Tuesday, December 18, 2012

The Best of 2012 In Review: The Deep Blue Sea

Adapted by the director from Terence Rattigan's eponymous 1952 play, Terence Davies' The Deep Blue Sea (2011) opens in a procession of powerfully cinematic figures, from the filmmaker's Ophülsian (commencing) crane work to a breathy collection of cross-dissolves and fades that seem to inhale along with the on-screen heroine. As Rachel Weisz's Hester slips into a suicidal unconscious, Davies' film slides imperceptibly into Hester's recent fire-lit past, thereby initiating a Proustian temporality that will continue to obtain throughout the remainder of the filmmaker's highly refined reworking of Rattigan. With Samuel Barber's stringed Concerto sobbing along with the unhappily married lead, Davies cuts to the obsessed-over object of Hester's diffusely-lit memory, Tom Hiddleston's impeccably tailored, laddish combat veteran, Freddie Page. With their kiss - wrapped in the amber warmth of a London pub - becoming an almost gender-less knot of pale white flesh, Davies' camera circles above his adulterous pairing in the first of a set of similar rotations that will return the viewer back to Hester's receding present. It will remain for a sudden hard sound edit to snap Hester and the spectator back into the diegetic now, to break the narcotic spell of Davies' opening romantic salvo.

Through its masterful manipulations of space and time, light and sound, Davies' Deep Blue Sea beginning bolsters the filmmaker's already unimpeachable status as the very best that the British cinema currently has to offer. So too does the physical precision that Davies pulls out his performers, whether it is Sir William Collyer's (Simon Russell Beale) hovering hand that in the faintest measure of his all-but-absent sensuality makes next to no tactile contact with the surface beneath it, or the achingly beautiful rhythmic rise and fall of wife Hester's seizing chest. The Deep Blue Sea's feeling for gesture, in this respect, elicits comparisons to the extraordinary observational acumen of the director's Mizoguchian masterpiece The House of Mirth (2000), while the fragmented temporal structure of Davies' very great Distant Voices, Still Lives (1988) and The Long Day Closes (1992) returns in Hester's fluid subjectivity. Similarly present is the Liverpudlian Davies' pop sensibility, which as it happens belongs much more to The Deep Blue Sea's pre-rock-and-roll early fifties moment than to the 1960s British Invasion sound that Of Time and the City (2008) excoriates.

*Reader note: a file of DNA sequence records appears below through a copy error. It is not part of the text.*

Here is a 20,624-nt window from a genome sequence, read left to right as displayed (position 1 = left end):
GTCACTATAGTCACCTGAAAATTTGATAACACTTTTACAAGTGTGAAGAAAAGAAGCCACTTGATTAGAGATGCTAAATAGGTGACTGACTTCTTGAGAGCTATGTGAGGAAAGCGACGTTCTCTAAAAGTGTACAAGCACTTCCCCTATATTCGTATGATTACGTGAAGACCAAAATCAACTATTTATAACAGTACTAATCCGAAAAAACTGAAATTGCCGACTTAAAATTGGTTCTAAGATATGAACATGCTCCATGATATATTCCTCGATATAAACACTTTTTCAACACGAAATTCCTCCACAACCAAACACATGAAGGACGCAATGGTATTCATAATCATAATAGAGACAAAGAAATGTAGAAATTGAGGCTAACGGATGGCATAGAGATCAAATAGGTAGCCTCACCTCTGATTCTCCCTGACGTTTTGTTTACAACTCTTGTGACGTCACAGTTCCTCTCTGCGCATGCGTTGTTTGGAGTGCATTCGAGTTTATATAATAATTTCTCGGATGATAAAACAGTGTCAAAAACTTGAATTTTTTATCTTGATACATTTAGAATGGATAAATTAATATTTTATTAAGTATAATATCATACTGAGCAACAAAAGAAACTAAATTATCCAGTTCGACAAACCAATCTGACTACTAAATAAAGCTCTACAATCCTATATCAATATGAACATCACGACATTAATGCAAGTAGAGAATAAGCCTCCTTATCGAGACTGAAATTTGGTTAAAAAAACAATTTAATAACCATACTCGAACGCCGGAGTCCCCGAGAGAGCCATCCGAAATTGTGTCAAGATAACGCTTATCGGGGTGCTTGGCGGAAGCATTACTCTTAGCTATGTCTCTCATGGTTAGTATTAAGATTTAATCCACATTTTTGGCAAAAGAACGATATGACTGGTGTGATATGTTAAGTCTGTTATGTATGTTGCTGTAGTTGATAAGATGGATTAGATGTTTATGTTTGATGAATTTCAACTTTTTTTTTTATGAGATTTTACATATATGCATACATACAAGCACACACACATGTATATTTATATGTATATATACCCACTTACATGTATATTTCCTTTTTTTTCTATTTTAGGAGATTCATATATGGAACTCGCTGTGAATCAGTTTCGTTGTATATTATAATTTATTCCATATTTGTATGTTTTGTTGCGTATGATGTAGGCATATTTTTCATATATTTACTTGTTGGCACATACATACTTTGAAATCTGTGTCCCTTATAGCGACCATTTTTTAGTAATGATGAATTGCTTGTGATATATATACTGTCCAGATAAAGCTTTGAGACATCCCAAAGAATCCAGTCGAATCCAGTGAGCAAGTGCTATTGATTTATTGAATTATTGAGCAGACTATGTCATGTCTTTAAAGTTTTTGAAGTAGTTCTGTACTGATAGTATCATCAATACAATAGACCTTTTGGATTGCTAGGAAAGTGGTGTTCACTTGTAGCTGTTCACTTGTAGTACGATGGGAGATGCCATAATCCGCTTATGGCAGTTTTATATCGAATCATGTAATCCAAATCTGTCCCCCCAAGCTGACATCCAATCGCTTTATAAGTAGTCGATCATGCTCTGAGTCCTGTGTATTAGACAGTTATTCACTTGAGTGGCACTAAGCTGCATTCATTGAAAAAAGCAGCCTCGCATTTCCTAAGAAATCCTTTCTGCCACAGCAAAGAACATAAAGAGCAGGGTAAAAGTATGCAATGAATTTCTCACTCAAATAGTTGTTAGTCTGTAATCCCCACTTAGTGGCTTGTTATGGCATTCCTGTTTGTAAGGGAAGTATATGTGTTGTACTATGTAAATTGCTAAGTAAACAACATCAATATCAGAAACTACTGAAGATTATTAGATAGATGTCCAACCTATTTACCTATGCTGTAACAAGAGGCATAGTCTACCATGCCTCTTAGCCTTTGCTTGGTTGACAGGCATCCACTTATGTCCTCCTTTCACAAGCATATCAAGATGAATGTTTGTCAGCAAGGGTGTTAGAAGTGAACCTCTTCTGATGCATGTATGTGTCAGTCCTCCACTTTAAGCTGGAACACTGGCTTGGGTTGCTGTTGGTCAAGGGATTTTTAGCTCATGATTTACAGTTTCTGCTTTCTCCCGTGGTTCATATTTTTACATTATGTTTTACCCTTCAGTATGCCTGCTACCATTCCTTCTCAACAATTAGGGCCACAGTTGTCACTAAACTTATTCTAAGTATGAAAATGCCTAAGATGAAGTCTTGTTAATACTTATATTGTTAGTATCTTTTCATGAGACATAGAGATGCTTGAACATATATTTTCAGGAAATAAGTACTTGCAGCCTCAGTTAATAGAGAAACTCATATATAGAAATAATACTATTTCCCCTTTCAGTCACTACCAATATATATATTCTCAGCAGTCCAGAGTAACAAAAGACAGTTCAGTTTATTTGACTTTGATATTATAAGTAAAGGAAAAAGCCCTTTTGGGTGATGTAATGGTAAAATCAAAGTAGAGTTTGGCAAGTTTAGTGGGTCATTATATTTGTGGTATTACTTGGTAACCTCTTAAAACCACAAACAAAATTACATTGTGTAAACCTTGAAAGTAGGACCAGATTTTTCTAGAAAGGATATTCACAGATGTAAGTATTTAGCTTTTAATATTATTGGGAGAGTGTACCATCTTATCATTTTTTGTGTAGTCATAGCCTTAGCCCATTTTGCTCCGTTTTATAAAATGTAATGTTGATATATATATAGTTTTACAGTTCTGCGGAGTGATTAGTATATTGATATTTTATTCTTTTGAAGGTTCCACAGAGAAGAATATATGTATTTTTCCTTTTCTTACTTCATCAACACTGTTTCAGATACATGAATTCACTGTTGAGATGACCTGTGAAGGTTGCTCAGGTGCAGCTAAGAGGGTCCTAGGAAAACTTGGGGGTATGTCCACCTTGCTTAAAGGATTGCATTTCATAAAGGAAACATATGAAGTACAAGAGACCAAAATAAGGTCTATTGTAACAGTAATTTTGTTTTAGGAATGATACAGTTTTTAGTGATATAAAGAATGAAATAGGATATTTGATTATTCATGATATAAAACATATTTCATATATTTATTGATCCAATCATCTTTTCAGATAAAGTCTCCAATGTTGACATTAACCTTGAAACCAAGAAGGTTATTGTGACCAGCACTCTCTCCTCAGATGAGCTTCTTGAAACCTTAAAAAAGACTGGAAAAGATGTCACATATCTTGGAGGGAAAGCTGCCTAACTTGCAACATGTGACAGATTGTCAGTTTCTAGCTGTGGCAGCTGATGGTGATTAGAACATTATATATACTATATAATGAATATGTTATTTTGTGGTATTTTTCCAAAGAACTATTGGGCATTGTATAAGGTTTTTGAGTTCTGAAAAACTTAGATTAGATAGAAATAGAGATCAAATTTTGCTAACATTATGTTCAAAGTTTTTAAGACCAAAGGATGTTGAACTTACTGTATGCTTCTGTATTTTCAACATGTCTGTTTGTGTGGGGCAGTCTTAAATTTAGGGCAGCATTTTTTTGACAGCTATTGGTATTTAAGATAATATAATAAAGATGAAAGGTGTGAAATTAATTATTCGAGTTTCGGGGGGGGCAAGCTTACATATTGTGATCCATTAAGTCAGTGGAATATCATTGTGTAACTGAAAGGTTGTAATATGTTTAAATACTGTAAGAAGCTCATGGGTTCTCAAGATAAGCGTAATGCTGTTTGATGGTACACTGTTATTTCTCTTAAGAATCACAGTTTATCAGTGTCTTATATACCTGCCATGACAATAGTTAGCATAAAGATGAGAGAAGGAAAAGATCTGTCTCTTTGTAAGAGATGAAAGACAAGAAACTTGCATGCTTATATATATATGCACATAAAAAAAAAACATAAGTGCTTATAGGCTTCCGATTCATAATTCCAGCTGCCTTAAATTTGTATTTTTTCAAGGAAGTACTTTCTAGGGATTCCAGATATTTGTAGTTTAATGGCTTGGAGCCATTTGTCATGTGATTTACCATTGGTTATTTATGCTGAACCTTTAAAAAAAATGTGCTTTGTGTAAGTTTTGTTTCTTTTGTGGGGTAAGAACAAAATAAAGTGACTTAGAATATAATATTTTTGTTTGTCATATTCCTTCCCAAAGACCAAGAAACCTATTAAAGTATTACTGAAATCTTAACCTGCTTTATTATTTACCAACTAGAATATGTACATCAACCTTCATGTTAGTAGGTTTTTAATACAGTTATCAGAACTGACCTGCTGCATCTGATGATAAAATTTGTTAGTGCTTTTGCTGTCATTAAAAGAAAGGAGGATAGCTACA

Davies' diegetic use of pop, in his signature sing-along format, serves to construct The Deep Blue Sea's proletarian public. In the film's first group sing, a collective public-house rendition of  "You Belong to Me," Davies establishes the class disparity that divides lovers Freddie and Hester, and which finally denies the latter full membership in the film's postwar community: where Freddie freely belts out the 1952 hit, Hester only sporadically mouths the familiar pop lyrics. However, amid the socially leveling experience of World War II bombardment, Hester and her husband Sir William are allowed temporary membership in London's closely knit public: in another of the film's fluid long-takes, Davies discloses the upper-class couple, huddled together on a populated tube platform, as they sing along with the Dublin street anthem, "Molly Malone." In this flashback-within-a-flashback, inaugurated by an architectural madeleine, Lord and Lady Collyer join an historical British public that is finally defined by a shared popular culture.